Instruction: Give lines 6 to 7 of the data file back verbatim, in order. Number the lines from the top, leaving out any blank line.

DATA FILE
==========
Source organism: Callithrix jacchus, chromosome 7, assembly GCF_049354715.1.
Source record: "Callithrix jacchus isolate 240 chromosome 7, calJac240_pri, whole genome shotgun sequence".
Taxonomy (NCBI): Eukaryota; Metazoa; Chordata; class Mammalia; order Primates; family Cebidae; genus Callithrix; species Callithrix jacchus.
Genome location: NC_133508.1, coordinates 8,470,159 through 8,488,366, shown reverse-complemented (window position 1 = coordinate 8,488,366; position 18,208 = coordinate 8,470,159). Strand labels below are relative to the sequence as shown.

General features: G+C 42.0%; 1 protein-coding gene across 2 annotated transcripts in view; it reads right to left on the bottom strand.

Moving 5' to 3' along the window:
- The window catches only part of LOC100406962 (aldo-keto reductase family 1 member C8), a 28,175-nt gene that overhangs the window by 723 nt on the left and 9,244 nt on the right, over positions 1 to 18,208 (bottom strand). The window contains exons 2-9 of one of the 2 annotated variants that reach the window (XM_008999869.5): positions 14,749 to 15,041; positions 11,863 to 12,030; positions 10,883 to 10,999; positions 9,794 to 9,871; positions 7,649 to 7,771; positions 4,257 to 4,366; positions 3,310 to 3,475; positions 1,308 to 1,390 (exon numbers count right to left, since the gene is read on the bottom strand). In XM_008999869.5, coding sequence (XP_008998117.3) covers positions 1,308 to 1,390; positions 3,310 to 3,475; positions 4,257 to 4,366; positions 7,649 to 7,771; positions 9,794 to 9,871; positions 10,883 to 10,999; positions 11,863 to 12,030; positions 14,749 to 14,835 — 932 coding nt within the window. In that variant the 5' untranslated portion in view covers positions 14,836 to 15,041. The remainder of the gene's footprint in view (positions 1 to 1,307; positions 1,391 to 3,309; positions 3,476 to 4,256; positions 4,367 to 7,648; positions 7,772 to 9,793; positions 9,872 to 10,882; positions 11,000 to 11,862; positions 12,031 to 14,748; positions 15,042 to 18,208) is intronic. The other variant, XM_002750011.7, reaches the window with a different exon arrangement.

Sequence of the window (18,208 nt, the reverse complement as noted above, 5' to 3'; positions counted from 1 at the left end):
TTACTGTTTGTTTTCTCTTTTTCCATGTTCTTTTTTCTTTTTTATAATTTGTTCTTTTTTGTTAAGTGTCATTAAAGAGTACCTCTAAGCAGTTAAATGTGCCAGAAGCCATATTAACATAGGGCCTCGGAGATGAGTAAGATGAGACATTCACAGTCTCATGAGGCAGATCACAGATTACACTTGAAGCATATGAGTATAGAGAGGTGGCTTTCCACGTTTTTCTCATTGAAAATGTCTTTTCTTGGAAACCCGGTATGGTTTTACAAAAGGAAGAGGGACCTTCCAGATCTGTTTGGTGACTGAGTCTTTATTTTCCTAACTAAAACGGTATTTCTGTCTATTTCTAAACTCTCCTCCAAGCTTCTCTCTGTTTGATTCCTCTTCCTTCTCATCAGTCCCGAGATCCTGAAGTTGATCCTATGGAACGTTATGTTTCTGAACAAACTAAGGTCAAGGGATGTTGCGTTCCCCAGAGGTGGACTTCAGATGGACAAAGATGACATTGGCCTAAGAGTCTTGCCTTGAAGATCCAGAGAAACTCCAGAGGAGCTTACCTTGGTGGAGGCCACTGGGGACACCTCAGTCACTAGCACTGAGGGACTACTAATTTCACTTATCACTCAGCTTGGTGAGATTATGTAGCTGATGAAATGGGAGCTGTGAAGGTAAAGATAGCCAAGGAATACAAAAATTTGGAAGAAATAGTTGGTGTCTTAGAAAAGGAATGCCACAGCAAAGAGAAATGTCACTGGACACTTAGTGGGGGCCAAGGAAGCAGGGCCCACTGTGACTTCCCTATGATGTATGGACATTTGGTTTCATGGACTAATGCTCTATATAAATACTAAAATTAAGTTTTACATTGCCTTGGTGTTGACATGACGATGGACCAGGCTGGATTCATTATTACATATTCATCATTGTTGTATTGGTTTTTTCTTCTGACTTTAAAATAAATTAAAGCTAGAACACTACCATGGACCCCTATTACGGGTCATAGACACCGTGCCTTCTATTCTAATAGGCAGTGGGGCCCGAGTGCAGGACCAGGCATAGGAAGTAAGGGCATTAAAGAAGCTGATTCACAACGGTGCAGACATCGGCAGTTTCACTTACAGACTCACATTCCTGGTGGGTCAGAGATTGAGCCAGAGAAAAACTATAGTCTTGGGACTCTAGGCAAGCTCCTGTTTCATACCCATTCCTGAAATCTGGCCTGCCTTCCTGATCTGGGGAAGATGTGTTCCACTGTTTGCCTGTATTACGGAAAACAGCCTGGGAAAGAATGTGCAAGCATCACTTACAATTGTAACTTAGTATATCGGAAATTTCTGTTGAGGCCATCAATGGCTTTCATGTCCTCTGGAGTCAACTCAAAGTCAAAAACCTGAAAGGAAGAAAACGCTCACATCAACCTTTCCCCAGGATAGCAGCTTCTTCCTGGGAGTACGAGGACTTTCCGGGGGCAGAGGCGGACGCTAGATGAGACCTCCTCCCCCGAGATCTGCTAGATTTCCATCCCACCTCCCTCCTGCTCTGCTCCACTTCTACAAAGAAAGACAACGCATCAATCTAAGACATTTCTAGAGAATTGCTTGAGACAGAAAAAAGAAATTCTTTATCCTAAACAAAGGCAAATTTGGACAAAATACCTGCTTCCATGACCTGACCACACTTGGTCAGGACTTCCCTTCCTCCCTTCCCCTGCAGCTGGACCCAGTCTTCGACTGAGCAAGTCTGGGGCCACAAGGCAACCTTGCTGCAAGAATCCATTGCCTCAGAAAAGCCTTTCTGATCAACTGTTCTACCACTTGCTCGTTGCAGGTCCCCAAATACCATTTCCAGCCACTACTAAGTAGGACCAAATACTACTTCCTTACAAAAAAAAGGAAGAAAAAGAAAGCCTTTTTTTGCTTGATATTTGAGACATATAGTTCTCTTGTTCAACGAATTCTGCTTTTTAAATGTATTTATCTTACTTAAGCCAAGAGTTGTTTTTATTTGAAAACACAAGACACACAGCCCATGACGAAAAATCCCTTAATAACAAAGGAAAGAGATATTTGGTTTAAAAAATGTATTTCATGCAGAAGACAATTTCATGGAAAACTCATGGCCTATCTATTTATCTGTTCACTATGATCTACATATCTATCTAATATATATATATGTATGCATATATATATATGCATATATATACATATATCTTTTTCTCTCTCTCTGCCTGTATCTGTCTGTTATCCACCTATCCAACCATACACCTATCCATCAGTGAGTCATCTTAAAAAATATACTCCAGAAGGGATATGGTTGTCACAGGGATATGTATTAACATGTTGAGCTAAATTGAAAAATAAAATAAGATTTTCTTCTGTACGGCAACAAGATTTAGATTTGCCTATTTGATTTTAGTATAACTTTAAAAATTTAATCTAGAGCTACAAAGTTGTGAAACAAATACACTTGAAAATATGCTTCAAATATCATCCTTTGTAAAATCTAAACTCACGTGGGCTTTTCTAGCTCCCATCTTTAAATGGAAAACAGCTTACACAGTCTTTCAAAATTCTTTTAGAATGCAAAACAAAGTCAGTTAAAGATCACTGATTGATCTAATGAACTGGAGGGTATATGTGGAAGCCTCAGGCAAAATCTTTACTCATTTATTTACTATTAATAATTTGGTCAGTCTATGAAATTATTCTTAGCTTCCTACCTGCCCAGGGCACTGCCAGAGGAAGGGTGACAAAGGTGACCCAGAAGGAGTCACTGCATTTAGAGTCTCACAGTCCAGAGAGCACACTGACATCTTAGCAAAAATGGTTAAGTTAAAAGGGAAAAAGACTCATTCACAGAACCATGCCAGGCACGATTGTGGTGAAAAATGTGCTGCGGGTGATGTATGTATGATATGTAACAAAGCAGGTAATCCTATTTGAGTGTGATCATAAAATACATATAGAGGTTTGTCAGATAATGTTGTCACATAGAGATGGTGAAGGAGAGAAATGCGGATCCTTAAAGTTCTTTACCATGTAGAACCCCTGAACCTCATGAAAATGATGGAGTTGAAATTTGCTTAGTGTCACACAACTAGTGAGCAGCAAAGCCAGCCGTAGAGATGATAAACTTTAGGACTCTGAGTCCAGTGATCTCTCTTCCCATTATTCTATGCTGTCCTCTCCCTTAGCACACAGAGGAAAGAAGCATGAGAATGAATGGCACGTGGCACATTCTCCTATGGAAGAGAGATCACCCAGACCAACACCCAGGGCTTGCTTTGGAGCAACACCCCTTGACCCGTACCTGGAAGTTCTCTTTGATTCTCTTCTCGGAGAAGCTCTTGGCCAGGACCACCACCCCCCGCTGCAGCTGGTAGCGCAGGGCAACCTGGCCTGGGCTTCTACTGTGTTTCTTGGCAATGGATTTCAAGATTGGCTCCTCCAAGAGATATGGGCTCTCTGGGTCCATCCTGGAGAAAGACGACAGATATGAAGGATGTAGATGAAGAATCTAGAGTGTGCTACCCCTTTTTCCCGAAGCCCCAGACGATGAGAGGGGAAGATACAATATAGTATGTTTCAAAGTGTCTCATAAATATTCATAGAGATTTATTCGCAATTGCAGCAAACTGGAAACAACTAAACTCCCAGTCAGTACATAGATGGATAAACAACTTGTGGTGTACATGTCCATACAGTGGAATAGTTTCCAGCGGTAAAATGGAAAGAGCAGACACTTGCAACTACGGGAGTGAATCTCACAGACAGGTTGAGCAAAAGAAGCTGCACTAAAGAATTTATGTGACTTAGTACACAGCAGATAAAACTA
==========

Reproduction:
Moving 5' to 3' along the window:
- The window catches only part of LOC100406962 (aldo-keto reductase family 1 member C8), a 28,175-nt gene that overhangs the window by 723 nt on the left and 9,244 nt on the right, over positions 1 to 18,208 (bottom strand). The window contains exons 2-9 of one of the 2 annotated variants that reach the window (XM_008999869.5): positions 14,749 to 15,041; positions 11,863 to 12,030; positions 10,883 to 10,999; positions 9,794 to 9,871; positions 7,649 to 7,771; positions 4,257 to 4,366; positions 3,310 to 3,475; positions 1,308 to 1,390 (exon numbers count right to left, since the gene is read on the bottom strand). In XM_008999869.5, coding sequence (XP_008998117.3) covers positions 1,308 to 1,390; positions 3,310 to 3,475; positions 4,257 to 4,366; positions 7,649 to 7,771; positions 9,794 to 9,871; positions 10,883 to 10,999; positions 11,863 to 12,030; positions 14,749 to 14,835 — 932 coding nt within the window. In that variant the 5' untranslated portion in view covers positions 14,836 to 15,041. The remainder of the gene's footprint in view (positions 1 to 1,307; positions 1,391 to 3,309; positions 3,476 to 4,256; positions 4,367 to 7,648; positions 7,772 to 9,793; positions 9,872 to 10,882; positions 11,000 to 11,862; positions 12,031 to 14,748; positions 15,042 to 18,208) is intronic. The other variant, XM_002750011.7, reaches the window with a different exon arrangement.